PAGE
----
Jun 3, '02That is simply amazing!!!! I could never handle having to do all that to a baby in 3 days, let alone all in the one night. I really wish people would learn more about what all nurses have to do to maintain our health. Do no worry about it being long winded. In my opinion, it was a good length reply. I really appreciate it. Are you also a NICU nurse?
Jun 3, '02What a bunch of ca-ca, poo-poo. It reeketh of dung. I never listen to that crapola. Bull pucks. Cow chips. Fecal matter. Hmpf!!
Jun 3, '02Kristi,
Very good explanation! I probably just would have said: The baby kept trying to die all night.
In our hospital, other departments think that we are prima donnas. Especially Pharmacy - they don't think a few cc's more or less makes any difference. Big deal, so the TPN came up D14 instead of D17, 3% isn't worth re-mixing.....
Also x-ray can't seem to believe anything with a baby could be needed STAT.
Fortunately, we have some really good Lab people on our shift (although one is leaving for greener pastures with a lower cost of living) that understand that you use the LITTLE tubes for babies (I've been places where they pull out thse 3cc jobs for a CBC).
p.s. we only have to float to WBN. We get called to L&D for codes, Jump-starts and baby evals (sometimes the L&D nurse just doesn't want to deal with the baby :angryfire ), and Peds & ER to start IV's. We are not staffed for this extra stuff.Last edit by nell on Jun 3, '02
Jun 3, '02[QUOTE]Originally posted by nell
Very good explanation! I probably just would have said: The baby kept trying to die all night.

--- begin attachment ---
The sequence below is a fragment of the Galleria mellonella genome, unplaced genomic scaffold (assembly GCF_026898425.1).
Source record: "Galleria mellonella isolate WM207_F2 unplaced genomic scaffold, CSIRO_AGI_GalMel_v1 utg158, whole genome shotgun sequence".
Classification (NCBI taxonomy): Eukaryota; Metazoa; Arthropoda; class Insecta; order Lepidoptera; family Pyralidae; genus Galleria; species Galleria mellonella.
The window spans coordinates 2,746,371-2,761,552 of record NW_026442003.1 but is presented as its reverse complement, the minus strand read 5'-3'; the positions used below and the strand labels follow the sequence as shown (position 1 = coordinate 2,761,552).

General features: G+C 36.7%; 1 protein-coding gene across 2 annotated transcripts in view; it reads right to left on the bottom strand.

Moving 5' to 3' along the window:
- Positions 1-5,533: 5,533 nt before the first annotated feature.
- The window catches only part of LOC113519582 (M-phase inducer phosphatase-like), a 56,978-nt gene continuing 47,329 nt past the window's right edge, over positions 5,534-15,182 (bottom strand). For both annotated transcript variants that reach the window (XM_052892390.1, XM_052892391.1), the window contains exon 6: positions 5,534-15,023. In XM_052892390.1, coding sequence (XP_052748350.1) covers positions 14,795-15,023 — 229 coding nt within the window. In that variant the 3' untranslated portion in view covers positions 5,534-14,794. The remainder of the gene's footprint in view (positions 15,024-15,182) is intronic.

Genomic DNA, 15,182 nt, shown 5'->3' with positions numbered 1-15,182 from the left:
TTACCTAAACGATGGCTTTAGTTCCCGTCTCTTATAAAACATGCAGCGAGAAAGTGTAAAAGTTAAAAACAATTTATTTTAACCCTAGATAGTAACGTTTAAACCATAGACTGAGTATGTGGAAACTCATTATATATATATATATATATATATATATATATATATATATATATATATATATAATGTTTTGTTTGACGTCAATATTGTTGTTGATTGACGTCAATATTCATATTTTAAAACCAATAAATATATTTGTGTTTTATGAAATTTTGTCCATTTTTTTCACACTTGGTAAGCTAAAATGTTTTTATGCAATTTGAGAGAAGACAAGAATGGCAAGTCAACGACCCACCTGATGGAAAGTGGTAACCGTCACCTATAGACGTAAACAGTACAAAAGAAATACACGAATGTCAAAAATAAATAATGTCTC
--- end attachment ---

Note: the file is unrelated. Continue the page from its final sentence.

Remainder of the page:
ITA! What it boiled down to is the baby kept looking at the light all night! Thanks Kristi! And you are right about Ampicillian and Amk is Amikacin, another abx.
I think I would barf if I was floated to anything but Newborn Nursery!
Nell, count your blessings with your lab. I have had lab techs YELL at me for sending them so little blood! I apologized and I apologized for the 600 gm baby for not being able to spare enough!
Jun 3, '02ARGH!!! those vampires!!!! Little kids aint got much of anything to work with, and smaller bodies are more susceptible to drugs. How ignorant are these people!!!! They should know that many drugs are calculated to a person's body weight!!
Jun 3, '02well gee folks where i work et night we alls sits arownd skratchin owr bellies and eatin vittiles and drinkin joe. iffin de ER kawls and sez we are fixin to git an admission we justs tells em to hold dem on down dere until de break of day.
weuns night nurses dont do nuthin moren we have to. thats why i reckon we works at nights
Jun 7, '02LPNs are not real nurses, rehab nurses are not real nurses, home health nurses are not real nurses, NICU nurses are not real nurses, night shift nurses are lazy. Seems like the only real nurses are daylight medsurg nurses. What have I been doing working nights in ICU all theses years?